Debra Wood, RN
The doctor will ask about your symptoms, medical history, and risk factors. A physical exam will be done. If you have risk factors for
or the doctor suspects you may be infected with the virus, tests can be taken.
Since HIV infection can exist without any symptoms, it is important to be tested. Testing is especially important if you are engaged in behavior that increases your risk for infection, such as unprotected sex or drug use.
HIV tests include:
Blood tests are the only way to be absolutely sure of the diagnosis. These tests will need to be done even if a rapid test is positive. A correct diagnosis is important because it will start the treatment process.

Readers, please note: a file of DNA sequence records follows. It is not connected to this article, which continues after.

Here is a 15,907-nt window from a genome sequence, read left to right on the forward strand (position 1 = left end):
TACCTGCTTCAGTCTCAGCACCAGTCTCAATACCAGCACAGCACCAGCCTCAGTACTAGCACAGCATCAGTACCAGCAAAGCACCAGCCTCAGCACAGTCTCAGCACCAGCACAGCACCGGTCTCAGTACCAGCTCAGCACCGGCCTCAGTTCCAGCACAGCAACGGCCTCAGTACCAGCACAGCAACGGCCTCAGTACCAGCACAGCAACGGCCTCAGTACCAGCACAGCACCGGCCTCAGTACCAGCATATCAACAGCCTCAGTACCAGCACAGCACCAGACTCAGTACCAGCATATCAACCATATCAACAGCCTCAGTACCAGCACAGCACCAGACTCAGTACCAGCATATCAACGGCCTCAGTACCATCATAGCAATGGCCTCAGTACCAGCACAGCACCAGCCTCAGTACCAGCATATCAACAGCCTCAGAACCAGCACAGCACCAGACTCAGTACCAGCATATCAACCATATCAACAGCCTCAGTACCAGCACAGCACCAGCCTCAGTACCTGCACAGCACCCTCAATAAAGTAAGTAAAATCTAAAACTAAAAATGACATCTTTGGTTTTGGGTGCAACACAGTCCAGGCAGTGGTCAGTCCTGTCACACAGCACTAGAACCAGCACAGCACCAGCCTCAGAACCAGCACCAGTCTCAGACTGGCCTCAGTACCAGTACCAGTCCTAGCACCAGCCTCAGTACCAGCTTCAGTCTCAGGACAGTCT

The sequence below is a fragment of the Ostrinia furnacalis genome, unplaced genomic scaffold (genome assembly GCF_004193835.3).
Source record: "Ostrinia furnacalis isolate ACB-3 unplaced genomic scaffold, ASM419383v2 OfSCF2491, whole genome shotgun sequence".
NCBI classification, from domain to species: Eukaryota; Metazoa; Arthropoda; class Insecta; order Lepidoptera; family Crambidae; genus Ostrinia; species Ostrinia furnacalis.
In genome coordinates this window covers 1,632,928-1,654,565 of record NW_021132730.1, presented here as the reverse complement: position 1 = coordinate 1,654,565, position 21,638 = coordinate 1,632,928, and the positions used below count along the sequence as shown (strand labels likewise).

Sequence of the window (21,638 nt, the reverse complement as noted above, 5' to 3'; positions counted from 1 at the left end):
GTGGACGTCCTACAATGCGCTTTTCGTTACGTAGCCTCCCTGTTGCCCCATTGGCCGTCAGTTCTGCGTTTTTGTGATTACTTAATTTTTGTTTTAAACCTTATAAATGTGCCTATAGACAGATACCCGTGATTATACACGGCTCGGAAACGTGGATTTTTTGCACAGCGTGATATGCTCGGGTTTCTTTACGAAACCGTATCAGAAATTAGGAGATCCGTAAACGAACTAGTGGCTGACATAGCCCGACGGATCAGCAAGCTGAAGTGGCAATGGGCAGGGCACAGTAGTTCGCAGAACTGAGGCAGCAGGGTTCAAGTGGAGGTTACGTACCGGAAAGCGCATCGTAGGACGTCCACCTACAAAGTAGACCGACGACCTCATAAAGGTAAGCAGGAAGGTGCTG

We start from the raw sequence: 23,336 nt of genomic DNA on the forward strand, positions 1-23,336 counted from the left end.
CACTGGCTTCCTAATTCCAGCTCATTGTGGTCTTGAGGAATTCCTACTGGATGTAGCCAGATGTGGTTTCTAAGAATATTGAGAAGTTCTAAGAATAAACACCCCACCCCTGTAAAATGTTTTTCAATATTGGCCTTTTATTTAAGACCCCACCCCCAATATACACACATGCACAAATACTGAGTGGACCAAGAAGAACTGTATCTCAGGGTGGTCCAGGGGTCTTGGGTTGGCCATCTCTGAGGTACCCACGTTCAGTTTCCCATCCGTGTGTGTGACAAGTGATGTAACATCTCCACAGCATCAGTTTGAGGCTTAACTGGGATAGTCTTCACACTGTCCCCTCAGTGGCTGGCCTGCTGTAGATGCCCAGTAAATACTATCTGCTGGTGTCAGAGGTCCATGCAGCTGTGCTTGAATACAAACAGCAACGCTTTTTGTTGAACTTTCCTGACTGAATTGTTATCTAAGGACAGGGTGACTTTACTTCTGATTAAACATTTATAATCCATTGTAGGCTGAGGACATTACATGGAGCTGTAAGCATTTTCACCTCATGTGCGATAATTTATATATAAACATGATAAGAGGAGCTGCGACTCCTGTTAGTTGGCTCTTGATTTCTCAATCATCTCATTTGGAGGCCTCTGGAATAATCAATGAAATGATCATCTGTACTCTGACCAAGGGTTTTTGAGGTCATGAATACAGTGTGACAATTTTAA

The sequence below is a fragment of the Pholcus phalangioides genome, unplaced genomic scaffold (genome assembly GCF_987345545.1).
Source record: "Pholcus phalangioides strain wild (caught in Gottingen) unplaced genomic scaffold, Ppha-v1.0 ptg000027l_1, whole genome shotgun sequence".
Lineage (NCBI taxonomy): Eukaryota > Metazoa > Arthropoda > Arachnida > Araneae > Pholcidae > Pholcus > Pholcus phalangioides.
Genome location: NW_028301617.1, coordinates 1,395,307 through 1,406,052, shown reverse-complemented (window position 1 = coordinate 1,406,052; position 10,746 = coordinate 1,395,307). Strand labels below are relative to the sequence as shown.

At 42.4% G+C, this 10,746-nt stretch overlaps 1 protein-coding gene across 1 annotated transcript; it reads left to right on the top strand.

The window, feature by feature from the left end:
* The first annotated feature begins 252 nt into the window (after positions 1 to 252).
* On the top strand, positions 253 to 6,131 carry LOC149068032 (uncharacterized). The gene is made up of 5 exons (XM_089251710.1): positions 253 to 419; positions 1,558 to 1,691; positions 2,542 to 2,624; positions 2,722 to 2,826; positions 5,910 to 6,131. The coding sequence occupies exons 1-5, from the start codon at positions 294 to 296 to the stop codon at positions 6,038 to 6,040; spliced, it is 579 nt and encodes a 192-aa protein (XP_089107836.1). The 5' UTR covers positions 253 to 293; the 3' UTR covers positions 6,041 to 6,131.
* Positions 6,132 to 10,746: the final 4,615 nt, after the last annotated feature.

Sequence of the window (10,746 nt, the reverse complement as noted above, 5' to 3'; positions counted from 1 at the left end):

HIV can progress to AIDS. The presence of AIDS is suggested if:
AIDS diagnosis. UCSF Medical Center website. Available at: http://www.ucsfhealth.org/conditions/aids/diagnosis.html. Accessed August 10, 2016.
A guide to primary care of people with HIV/AIDS. National Institute of Health and Human Services website. Available at: http://hab.hrsa.gov/deliverhivaidscare/files/primary2004ed.pdf. Accessed August 10, 2016.
HIV basics. Centers for Disease Control and Prevention website. Available at:
http://www.cdc.gov/hiv/basics/index.html. Updated July 6, 2016. Accessed August 10, 2016.
HIV infection. EBSCO DynaMed Plus website. Available at: http://www.dynamed.com/topics/dmp~AN~T114424/HIV-infection. Updated September 19, 2016. Accessed September 30, 2016.
Last reviewed September 2016 by David L. Horn, MD, FACP
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